Half of UK adults don’t realise the risk factors of dementia – here’s everything you need to know

Half of UK adults don’t realise the risk factors of dementia – here’s everything you need to know
Half of UK adults are unaware of the any of the key risk factors of Dementia, according to Alzheimer's Research UK (Photo: Shutterstock)

Half of UK adults are unaware of the any of the key risk factors of dementia, a new study has found.

The study, conducted by Alzheimer’s Research UK, identified that only one per cent of 2,361 people surveyed were able to name the common risks and protective factors of the disease.

What are the risks?

Studies have found that public knowledge of the risk factors associated with dementia is significantly lower than awareness of the symptoms.

According to the study, only 34 per cent of people believe dementia is a health condition which they can actively reduce the risk of developing, despite a third of cases thought to be influenced by factors within our control.

A fifth of adults also incorrectly believed dementia to be an inevitable part of getting older.

The following six factors are considered as key risks in developing dementia:

  • heavy drinking
  • genetics
  • smoking
  • high blood pressure
  • depression
  • diabetes

And physical exercise is a key protective factor against the disease.

What causes dementia?

Dementia is not a single disease, but rather is a term used to describe the symptoms which occur as a result of a decline in brain function.

Smoking is one of six major risk factors associated with developing dementia (Photo: Shutterstock)
Smoking is one of six major risk factors associated with developing dementia (Photo: Shutterstock)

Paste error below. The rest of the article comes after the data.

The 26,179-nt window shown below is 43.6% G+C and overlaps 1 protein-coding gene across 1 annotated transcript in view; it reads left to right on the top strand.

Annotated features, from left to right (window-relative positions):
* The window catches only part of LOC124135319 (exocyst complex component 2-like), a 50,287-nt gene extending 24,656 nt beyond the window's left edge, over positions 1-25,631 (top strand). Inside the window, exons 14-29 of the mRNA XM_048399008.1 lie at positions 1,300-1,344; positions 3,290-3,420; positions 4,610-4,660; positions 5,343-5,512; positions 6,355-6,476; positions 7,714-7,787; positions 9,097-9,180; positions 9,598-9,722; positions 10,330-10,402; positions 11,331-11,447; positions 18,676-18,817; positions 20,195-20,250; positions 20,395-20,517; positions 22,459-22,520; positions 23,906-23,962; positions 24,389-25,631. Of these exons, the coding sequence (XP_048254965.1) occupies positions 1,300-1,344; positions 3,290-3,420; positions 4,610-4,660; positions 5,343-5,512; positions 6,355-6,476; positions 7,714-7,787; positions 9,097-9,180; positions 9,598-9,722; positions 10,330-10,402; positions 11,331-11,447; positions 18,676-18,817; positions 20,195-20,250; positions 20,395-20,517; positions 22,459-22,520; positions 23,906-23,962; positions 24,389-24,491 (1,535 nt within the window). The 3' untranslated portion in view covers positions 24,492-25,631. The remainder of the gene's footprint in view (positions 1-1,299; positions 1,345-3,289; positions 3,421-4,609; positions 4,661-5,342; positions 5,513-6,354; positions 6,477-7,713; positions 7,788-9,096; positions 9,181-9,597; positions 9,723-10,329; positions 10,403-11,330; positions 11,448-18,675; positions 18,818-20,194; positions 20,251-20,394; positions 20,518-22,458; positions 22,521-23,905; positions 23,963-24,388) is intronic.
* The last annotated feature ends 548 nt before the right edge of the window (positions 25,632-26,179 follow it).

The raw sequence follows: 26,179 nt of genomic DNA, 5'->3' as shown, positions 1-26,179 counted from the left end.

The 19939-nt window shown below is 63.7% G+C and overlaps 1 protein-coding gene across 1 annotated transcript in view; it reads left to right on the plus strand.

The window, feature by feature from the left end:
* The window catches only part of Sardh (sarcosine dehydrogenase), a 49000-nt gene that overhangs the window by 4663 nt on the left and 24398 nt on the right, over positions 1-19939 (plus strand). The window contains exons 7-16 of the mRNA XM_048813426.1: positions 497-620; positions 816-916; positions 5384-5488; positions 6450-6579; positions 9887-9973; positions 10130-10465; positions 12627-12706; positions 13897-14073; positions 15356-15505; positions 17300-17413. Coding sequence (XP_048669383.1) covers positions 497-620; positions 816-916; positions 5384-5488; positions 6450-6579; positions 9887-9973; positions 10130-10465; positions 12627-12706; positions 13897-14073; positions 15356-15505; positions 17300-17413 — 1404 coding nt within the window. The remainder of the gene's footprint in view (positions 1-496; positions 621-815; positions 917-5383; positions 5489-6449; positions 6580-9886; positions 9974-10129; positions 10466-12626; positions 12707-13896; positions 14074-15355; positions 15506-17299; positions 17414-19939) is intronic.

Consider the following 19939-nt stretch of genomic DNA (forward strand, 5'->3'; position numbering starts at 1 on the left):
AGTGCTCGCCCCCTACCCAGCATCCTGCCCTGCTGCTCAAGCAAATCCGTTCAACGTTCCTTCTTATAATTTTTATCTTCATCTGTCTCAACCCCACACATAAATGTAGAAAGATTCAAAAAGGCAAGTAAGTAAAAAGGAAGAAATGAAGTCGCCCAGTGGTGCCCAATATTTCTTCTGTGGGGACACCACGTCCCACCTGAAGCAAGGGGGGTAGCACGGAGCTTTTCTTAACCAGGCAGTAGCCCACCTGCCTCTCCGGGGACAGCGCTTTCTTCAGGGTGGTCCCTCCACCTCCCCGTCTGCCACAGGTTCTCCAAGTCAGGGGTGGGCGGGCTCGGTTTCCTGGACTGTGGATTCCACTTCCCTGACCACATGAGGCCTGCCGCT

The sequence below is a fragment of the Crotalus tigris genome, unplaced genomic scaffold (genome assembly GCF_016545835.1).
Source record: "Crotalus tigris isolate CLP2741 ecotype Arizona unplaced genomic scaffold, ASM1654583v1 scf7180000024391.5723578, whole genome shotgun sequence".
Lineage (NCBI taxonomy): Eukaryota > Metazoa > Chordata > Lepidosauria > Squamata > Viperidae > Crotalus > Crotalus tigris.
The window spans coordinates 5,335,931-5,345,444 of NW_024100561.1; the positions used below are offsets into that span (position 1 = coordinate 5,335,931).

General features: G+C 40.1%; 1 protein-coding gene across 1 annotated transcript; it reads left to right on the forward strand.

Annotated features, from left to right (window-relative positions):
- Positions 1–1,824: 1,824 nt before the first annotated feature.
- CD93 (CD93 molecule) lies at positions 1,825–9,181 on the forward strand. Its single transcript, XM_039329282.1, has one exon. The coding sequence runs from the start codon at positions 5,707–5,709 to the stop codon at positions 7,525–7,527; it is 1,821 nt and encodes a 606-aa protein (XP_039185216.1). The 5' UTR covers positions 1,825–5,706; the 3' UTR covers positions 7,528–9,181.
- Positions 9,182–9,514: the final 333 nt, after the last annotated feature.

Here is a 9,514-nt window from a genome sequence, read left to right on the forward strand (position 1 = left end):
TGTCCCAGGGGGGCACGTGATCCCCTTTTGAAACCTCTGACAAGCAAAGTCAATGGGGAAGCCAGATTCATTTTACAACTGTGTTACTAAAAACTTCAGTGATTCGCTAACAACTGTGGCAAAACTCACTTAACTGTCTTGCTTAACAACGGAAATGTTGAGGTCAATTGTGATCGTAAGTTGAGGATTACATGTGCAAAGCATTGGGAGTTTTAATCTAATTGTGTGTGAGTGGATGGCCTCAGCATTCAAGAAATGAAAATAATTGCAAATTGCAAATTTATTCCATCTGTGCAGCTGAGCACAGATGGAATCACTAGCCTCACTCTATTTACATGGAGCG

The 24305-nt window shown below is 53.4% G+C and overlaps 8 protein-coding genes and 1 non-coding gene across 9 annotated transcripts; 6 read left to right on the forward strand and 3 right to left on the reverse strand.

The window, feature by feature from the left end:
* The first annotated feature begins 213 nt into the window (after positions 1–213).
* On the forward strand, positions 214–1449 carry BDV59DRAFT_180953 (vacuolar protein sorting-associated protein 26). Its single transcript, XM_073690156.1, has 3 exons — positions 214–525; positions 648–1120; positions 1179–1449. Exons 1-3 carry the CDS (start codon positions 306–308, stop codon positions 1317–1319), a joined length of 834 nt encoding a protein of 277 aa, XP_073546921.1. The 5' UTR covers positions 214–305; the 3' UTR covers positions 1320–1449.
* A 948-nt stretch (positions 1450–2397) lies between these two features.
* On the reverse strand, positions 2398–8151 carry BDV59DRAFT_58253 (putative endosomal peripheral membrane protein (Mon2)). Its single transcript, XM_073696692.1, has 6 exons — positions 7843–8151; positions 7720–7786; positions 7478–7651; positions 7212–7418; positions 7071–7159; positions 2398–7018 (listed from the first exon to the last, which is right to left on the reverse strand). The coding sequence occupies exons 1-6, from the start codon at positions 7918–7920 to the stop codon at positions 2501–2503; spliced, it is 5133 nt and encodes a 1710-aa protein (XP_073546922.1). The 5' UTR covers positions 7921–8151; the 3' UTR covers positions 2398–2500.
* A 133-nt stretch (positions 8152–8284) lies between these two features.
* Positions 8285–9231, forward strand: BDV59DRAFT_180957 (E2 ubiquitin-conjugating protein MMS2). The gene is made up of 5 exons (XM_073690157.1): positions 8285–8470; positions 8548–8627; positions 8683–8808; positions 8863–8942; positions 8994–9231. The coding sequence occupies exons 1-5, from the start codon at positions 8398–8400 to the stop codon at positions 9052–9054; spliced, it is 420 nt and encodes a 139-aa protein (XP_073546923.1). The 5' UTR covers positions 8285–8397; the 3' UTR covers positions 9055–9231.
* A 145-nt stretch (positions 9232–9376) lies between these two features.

According to the NHS, several different diseases can cause dementia, and are typically associated with an abnormal build-up of proteins in the brain.

The build-up causes nerve cells to decline in functionality and later die, causing different areas of the brain to shrink.

Alzheimer’s disease is the most common type of dementia and is estimated to affect around 850,000 people in the UK.

What are the early symptoms?

As it is a progressive condition, the symptoms of Alzheimer’s develop gradually and become more obvious over the course of several years.

The first obvious sign of Alzheimer’s tends to be minor issues with memory, such as forgetting recent conversations, or the names of places and objects.

As the condition worsens, the NHS advise that common symptoms can include:

  • confusion, disorientation and getting lost in familiar places
  • difficulty planning or making decisions problems with speech and language
  • problems moving around without assistance, or performing self-care tasks
  • personality changes, such as becoming aggressive, demanding and suspicious of others
  • hallucinations (seeing or hearing things that aren’t there) and delusions (believing things that are untrue)
  • low mood or anxiety

Who is at risk of developing Alzheimer’s disease?

Generally, people over the age of 65 are at higher risk of presenting signs of Alzheimer’s, but anyone with a family history of the illness or who has suffered severe head injuries in the past could also develop symptoms.

Physical exercise is a key protective factor against Dementia (Photo: Shutterstock)
Physical exercise is a key protective factor against Dementia (Photo: Shutterstock)

There is no single test that can be used to diagnose Alzheimer’s disease.

The doctor will ask questions about any memory issues, and may do some tests to rule out other conditions.

Is there a cure?

There is currently no known cure for Alzheimer’s, although there are some medications that can ease some of the symptoms and slow down the progression of the condition in some people.

On average, people with Alzheimer’s disease live for around 8 to 10 years after they start to develop symptoms.

How can I prevent it?

Since the exact cause of Alzheimer’s is not currently known, there is no surefire way to prevent the disease.

However, it may be possible to reduce or delay your risk of developing dementia by living a healthy lifestyle.

The NHS recommend quitting smoking and cutting down on alcohol, eating a healthy diet and staying physically fit and mentally active.